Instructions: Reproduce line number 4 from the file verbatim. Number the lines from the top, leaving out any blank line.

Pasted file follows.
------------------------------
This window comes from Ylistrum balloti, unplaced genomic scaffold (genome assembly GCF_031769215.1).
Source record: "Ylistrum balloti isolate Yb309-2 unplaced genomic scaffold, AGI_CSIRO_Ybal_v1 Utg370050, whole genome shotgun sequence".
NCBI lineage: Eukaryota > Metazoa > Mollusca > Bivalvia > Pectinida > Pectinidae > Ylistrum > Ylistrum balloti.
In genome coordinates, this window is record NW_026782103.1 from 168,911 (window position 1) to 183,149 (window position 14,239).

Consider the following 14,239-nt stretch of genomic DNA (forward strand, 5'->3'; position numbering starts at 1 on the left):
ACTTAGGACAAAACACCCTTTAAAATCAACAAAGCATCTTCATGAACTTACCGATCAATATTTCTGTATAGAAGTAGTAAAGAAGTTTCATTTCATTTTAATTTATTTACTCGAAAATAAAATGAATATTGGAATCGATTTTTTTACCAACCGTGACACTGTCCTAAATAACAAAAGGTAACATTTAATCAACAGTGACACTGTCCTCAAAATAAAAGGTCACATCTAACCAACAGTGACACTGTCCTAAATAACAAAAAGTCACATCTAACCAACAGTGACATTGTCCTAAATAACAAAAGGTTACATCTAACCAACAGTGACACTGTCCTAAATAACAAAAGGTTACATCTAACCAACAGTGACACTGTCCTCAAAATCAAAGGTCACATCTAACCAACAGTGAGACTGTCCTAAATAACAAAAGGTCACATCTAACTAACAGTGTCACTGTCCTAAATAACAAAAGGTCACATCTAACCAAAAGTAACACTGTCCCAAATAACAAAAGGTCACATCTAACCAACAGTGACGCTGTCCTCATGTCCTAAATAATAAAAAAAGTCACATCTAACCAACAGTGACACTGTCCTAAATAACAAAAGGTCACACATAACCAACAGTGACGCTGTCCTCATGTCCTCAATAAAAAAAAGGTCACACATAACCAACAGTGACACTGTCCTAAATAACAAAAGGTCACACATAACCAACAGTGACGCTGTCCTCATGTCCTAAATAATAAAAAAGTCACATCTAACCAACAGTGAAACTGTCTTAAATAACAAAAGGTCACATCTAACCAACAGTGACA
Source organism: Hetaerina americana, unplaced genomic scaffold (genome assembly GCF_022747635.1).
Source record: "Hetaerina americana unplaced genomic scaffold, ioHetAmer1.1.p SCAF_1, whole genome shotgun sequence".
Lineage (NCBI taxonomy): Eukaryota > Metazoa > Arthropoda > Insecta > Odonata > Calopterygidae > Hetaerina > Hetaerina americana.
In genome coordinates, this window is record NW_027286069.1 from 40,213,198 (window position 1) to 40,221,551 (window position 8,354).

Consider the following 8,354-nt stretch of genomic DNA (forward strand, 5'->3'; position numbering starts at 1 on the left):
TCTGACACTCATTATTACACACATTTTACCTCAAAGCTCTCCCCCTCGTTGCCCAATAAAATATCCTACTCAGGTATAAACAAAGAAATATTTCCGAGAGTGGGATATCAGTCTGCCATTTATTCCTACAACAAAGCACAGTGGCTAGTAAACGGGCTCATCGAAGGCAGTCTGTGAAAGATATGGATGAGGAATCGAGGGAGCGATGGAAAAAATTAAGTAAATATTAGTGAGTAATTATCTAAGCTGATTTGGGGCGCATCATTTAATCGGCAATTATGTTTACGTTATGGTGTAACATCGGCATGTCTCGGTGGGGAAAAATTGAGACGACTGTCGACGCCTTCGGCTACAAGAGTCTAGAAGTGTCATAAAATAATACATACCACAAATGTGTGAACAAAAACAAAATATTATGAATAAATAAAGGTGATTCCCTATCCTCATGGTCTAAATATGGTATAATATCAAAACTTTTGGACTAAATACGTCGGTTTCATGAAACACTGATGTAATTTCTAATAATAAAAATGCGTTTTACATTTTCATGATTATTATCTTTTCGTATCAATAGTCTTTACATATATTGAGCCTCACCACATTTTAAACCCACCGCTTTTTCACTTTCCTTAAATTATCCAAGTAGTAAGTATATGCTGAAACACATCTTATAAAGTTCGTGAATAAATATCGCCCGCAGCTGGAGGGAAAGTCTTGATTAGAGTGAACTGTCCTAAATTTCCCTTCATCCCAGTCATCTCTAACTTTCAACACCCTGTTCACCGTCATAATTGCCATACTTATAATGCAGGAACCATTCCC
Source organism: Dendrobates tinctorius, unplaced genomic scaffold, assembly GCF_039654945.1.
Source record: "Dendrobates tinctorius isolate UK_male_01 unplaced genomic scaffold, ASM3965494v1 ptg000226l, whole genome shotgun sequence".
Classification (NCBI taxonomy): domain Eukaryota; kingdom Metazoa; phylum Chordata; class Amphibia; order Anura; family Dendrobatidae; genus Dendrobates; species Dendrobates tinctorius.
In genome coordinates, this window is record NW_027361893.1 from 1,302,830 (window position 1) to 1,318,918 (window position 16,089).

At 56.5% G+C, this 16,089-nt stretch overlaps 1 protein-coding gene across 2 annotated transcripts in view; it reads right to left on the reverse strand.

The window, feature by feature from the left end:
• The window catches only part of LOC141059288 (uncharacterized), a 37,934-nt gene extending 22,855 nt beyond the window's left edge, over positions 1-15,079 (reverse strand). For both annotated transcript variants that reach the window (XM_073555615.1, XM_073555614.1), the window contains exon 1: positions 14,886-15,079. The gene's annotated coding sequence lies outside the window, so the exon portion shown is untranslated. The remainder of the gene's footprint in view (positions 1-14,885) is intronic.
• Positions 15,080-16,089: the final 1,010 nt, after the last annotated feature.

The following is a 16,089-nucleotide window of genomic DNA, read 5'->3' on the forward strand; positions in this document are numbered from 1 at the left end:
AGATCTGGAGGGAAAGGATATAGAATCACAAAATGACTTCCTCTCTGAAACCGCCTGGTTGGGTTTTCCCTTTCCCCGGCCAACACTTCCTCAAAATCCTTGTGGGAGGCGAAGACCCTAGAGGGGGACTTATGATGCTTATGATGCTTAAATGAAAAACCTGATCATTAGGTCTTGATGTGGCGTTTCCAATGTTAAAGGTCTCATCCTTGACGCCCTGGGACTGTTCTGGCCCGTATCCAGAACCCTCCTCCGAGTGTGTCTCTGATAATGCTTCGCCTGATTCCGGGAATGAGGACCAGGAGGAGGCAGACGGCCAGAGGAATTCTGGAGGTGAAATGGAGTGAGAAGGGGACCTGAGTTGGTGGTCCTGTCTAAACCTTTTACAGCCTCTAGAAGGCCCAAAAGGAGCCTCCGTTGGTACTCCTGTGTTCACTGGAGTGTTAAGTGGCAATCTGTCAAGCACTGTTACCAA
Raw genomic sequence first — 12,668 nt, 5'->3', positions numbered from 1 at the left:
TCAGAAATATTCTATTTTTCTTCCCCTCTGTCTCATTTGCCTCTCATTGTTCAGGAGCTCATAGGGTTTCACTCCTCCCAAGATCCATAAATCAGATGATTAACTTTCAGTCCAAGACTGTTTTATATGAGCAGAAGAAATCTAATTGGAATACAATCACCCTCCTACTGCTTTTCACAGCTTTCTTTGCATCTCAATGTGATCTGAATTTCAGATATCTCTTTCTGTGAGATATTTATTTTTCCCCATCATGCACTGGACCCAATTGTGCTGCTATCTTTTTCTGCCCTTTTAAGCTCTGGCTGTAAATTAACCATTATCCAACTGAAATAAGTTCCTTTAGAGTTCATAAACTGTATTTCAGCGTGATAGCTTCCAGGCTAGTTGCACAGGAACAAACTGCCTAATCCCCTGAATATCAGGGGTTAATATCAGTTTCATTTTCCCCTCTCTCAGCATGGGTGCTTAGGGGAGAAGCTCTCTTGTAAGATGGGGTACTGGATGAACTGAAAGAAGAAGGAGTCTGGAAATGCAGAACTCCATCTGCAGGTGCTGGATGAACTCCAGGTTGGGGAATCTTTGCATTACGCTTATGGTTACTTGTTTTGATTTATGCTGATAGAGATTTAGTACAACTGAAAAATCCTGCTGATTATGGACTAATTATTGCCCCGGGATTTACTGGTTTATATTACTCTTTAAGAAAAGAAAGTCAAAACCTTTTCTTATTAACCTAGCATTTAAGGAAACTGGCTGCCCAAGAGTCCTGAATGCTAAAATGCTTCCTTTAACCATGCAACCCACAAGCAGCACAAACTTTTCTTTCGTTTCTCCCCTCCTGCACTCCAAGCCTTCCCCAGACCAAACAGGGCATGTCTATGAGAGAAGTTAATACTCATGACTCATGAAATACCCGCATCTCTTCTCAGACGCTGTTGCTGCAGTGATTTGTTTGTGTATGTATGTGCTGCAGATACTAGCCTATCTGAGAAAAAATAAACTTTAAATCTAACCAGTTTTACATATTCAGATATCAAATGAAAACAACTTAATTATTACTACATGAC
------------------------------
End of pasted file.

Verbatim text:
In genome coordinates, this window is record NW_026782103.1 from 168,911 (window position 1) to 183,149 (window position 14,239).